• Shellac

  • Myrobolan

  • Tea Leaves

  • Onion Skin

  • Eupetorium

  • Soap nut leaves

  • Marigold Flowers

  • Pomegranate Rind

  • Walnut leaves and fruits

  • Rhododendron Flowers and Leaves

We are now working with the use of plant as mordant as well as the dye. We are trying to replace the salts we use for fixing the color with plant mordants e.g., berberis fruits and leaves are used as natural mordants for madder.

We are continuously researching new dye yielding plants. We are using a weed called Eupatorium that grows wild in our hills and gives us different shades of green and mustard. Turmeric Root and Marigold flowers are used for different grades of yellow. Our color palette in wool and silk in natural dyes is now quite extensive.

To begin with, we just reintroduced the use of Natural Dyes in Carpets and Tweeds made by local artisans. Then we developed a range of very contemporary products in natural dyes. The blends that we created were as follows:
  • Pure Wool products in hand spun Tibetan sheep wool and Australian merino wool.

  • Silk and Wool were blended together into fabrics, shawls, stoles and mufflers

  • Wild Silks like Eri and Muga were woven into shawls, stoles and saris...

  • Muga silk was blended with wool to make different products

  • All these fabrics are tailored into garments in different styles.

The active participation of the community has formed the basis for a sustainable livelihood base with environment friendly products. Over 500 artisans are involved in creating wool and silk textiles in Natural Dyes.

The enterprise is able to provide supplementary cash income to the spinners and an alternative livelihood to the weavers.

The artisans’ collective has now been registered as the Kumaon Earth craft Self Reliant cooperative that will be managed by the community.

As mentioned before, the process of production is as important as the product itself. Therefore, we are very conscious that the soil and water of the area should not be adversely affected by this enterprise. So we have ensured that it is a closed cycle of use where all the waste is recycled.
  • The rainwater used for Natural Dyeing is pre heated in Solar Water Heaters manufactured at the Avani centre thereby conserving fuel.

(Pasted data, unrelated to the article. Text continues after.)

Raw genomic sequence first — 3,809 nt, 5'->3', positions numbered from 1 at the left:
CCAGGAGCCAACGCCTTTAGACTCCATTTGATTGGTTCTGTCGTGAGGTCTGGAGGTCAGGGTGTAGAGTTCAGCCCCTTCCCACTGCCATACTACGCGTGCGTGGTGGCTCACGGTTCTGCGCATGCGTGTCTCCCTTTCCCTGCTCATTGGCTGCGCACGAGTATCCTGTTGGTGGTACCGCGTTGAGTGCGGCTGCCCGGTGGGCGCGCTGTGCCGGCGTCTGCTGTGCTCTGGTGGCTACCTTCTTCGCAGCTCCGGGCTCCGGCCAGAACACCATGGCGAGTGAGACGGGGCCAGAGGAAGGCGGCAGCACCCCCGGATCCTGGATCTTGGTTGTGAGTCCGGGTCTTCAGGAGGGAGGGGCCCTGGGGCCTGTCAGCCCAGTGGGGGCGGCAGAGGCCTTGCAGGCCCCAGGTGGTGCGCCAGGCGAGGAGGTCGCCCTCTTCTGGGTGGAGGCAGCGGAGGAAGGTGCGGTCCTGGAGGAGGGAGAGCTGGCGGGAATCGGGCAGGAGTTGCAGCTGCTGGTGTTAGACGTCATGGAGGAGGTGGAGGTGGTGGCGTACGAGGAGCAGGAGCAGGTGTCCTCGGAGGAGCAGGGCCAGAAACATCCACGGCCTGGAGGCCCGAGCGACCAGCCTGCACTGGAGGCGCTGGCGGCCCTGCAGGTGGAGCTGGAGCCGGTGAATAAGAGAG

• The wastewater is then recycled and utilised for irrigation to grow vegetables. A wastewater recycling plant is presently under construction at Avani that will recycle 80 per cent of all the water used at centre.

All finished textiles are calendared with a calendaring machine that is powered by solar energy or with electricity produced by the pine needle gasifier.

Another application of natural dyes is in natural colors for painting on paper. We have created a whole range of colors that are non-toxic and eco friendly. They are very appropriate for young children as well.

Another traditional application of turmeric is making Roli or peetha as it is called locally. We are now looking at selling it in the local market as well as the urban markets.
The cultivation and collection of natural dyes can become a sustainable livelihood option as these plants can be:
  • Harvested and collected in the wild.

  • Grown on wastelands and sold for use in:

    • natural paints

    • textile dyes

    • food colorants

    • organic soaps

All the above programs are very much linked to each other and have grown organically from the needs of the community that have emerged over time.

We reached the Himalayas with a personal aspiration to live in the hills while contributing to the area.

  • The first step for us was to begin to learn about the area and its people.

  • The second step was to unlearn our urban ideas and to learn to slow down.

  • The third was to identify the work that needs to be done and devise strategies of doing it well.

  • The growth of the organisation and our work has been organic.

We have addressed the issue of sustainability in all our activities and find that the principles inherent in this process are:

  • Defining sustainability as that factor that provides dignity to an aging artisan or provides the choice to a family to continue to stay in their village.

  • Trust and respect for the knowledge and capacity of the village community.

  • Working in partnership with the local community.

  • Build the capacity of the local youth to bring livelihood opportunities to the area.

  • Learning to slow down in accordance with the pace of village life and reality.

  • Ensure participation and contribution of the community without giving out dole.

  • Not to be involved in readymade programs which do not take into account the reality of village life.

  • Look for funding partners that are willing to support the activities that are needed. The above framework has enabled us to set up sustainable livelihood options in remote rural areas.